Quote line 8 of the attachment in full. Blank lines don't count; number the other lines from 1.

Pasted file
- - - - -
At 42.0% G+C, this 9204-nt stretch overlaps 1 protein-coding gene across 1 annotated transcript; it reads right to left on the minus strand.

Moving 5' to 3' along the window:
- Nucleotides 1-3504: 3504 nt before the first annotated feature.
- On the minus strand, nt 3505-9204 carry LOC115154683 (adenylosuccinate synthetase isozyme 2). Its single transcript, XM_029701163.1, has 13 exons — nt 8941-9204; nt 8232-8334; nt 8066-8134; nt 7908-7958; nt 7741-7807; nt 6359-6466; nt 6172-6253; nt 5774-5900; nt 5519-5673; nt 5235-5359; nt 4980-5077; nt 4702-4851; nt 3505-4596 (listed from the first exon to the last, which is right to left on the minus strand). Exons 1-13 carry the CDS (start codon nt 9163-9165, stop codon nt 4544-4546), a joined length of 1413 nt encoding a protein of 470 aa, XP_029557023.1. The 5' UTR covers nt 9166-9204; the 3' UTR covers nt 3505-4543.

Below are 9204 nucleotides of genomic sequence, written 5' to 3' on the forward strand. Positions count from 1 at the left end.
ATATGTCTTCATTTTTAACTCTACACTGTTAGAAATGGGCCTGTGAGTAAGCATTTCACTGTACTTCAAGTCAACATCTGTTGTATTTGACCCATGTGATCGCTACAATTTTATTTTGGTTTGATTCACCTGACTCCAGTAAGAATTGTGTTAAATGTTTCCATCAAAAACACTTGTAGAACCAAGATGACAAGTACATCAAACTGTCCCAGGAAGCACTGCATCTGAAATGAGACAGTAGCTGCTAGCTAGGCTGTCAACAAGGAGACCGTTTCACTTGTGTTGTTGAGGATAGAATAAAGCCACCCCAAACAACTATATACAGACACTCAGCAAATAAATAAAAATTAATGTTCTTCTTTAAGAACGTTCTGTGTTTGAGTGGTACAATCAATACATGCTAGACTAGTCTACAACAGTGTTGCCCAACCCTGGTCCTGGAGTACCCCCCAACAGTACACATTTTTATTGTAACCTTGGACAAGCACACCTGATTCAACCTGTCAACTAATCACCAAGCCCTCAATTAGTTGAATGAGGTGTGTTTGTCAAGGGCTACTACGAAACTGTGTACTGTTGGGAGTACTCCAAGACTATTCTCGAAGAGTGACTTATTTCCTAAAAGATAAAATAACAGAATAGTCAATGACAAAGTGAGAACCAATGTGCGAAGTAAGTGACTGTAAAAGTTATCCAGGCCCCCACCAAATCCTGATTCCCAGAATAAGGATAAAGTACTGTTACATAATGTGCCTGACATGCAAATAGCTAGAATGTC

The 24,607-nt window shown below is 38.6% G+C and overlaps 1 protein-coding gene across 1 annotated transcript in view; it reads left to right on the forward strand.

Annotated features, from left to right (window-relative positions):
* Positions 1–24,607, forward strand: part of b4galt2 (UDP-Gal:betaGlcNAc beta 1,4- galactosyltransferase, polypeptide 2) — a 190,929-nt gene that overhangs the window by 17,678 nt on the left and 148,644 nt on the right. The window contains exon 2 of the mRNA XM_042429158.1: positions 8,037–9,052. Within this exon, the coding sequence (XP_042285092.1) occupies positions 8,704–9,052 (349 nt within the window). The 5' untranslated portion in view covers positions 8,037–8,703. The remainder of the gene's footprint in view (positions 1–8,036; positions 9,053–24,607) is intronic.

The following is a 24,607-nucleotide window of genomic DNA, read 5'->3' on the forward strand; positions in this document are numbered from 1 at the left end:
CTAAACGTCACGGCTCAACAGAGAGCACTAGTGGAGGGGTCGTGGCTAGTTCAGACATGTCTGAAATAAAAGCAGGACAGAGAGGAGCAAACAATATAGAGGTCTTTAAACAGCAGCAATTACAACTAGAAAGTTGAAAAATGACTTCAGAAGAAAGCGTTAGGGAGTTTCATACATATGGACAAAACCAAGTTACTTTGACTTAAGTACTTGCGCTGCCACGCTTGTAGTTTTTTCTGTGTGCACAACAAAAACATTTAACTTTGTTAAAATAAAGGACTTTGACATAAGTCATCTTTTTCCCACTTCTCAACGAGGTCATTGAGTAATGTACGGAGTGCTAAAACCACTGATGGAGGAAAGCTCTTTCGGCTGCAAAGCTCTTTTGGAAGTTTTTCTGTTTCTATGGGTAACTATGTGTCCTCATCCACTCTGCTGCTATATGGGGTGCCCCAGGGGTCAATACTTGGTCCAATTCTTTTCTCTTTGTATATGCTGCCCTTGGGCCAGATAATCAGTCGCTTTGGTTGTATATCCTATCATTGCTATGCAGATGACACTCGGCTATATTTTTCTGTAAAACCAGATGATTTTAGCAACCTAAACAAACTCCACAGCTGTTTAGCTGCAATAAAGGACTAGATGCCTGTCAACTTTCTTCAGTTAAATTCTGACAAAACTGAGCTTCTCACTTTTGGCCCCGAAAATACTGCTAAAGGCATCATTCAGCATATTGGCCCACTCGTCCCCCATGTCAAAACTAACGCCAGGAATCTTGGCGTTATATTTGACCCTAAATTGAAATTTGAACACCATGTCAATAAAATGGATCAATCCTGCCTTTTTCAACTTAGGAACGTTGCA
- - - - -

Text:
Annotated features, from left to right (window-relative positions):